Should Recorder of Deeds be Combined with Clerk’s Office?
Voters in Cook County have a say in whether to consolidate their government – or not.
A countywide, binding referendum on the ballot proposes eliminating the office of the Cook County Recorder of Deeds and transferring its responsibilities to the Cook County Clerk’s office.
Cook County Recorder of Deeds Karen Yarbrough is currently running unopposed. If a majority of Cook County residents vote in favor of this measure, her position and office will be scrapped by December 2020 – the end of her next term.
Cook County Clerk David Orr, who’s held his position since 1991, has expressed support for the proposed merger.
In the 2016 fiscal year, $8.2 million was spent on the clerk’s office and $5.2 million was appropriated to the recorder of deeds’ office from the county’s general fund, according to the Civic Federation. The foundation estimated combining the offices could save taxpayers up to $800,000.
Both offices maintain and manage different records for the county. The Cook County Recorder of Deeds handles land ownership records, like deed transfers. The Cook County Clerk maintains birth, death and marriage certificates and also oversees elections in the county’s suburbs.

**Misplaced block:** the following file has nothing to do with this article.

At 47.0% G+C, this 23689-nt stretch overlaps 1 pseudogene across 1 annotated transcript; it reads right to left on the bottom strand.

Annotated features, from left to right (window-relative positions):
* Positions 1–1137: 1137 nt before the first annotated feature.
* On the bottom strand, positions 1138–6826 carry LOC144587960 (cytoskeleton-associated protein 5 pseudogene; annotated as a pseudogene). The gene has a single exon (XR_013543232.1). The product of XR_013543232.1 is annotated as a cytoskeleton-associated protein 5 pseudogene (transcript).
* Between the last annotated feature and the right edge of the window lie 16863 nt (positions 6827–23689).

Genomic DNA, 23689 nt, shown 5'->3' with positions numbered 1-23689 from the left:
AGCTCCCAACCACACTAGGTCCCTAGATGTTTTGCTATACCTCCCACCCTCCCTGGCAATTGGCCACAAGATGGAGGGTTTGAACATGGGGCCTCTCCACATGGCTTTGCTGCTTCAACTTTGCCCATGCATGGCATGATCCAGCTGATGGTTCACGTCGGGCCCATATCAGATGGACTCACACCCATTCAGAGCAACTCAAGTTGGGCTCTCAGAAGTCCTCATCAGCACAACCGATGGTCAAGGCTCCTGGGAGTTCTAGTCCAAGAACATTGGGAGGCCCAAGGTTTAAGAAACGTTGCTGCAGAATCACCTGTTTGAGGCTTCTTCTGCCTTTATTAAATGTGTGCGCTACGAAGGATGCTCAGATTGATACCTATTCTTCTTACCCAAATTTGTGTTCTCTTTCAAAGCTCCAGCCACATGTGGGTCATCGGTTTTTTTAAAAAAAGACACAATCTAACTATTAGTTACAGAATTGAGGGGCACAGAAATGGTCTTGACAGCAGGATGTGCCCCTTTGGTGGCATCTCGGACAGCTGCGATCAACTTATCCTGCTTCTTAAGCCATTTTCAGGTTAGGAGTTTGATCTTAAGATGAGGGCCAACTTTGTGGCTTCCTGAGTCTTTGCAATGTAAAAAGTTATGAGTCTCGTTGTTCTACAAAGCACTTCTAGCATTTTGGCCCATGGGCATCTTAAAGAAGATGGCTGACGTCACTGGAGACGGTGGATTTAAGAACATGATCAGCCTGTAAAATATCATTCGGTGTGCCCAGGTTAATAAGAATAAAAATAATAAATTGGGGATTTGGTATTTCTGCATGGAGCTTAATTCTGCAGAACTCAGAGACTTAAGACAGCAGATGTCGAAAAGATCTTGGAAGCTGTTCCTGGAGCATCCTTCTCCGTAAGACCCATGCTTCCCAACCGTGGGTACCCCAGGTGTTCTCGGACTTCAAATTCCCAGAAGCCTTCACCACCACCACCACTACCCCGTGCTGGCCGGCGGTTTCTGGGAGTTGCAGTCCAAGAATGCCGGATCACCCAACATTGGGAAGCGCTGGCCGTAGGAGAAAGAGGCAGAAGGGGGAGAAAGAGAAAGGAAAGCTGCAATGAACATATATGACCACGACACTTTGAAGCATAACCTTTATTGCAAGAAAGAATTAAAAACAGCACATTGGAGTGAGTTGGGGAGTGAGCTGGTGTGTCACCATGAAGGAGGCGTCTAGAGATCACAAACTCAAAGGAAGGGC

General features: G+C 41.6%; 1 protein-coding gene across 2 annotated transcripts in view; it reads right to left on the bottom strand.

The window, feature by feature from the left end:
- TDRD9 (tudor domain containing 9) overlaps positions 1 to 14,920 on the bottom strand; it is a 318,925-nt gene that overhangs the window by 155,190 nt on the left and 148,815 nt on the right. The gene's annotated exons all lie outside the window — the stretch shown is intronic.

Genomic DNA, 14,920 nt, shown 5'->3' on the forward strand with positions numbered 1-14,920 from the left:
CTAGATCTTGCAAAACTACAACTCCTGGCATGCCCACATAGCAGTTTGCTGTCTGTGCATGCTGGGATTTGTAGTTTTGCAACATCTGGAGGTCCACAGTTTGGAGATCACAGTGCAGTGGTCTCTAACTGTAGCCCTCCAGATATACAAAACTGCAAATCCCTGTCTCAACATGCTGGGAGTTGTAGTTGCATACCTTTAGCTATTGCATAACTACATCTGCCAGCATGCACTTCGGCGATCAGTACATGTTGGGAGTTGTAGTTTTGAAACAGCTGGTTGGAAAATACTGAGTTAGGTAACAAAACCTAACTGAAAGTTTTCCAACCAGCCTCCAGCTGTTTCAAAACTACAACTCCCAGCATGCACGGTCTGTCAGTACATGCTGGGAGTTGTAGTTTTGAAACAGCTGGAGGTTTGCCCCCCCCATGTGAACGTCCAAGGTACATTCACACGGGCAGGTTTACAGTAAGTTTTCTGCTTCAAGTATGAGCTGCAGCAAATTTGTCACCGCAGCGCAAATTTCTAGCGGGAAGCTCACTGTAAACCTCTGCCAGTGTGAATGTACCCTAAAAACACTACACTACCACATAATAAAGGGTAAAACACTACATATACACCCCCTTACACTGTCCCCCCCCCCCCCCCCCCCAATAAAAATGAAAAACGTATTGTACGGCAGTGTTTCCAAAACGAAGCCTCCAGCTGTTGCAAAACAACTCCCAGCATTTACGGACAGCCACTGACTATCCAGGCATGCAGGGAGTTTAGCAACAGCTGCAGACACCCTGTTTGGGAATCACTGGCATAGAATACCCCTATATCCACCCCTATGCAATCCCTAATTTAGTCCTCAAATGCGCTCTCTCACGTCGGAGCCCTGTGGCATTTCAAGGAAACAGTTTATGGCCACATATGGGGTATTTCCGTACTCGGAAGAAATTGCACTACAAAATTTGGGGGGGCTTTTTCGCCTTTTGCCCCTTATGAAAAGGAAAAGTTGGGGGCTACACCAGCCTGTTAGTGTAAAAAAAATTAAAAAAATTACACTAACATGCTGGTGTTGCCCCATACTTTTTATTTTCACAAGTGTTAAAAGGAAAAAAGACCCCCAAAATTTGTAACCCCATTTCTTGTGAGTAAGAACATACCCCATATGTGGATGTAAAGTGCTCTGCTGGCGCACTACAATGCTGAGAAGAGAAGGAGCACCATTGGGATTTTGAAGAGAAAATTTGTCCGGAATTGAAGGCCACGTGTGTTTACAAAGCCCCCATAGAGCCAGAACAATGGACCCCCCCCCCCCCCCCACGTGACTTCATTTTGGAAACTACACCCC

Joining us to debate the referendum is John Mirkovic, the Deputy Recorder of Communications at the Cook County Recorder of Deeds, who’s against consolidating the offices; and Civic Federation President Laurence Msall, who supports the merger.
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"My guiding vision for the Cook County Recorder of Deeds is 'Accuracy-Efficiency-Advocacy.' That means protecting an accurate public record of property ownership and doing it with only the minimum amount of taxpayer resources needed to get the job done." Learn more about this candidate.
The Clerk of the Circuit Court of Cook County is the keeper of the records of the Court, responsible for serving the court, the legal profession and the general public by recording court decisions and events. Learn about the candidates.
Aug. 22: This fall, voters will get to decide whether or not to eliminate an entire branch of Cook County government that some say could save $1 million per year. Why other county officials are urging voters to keep it around.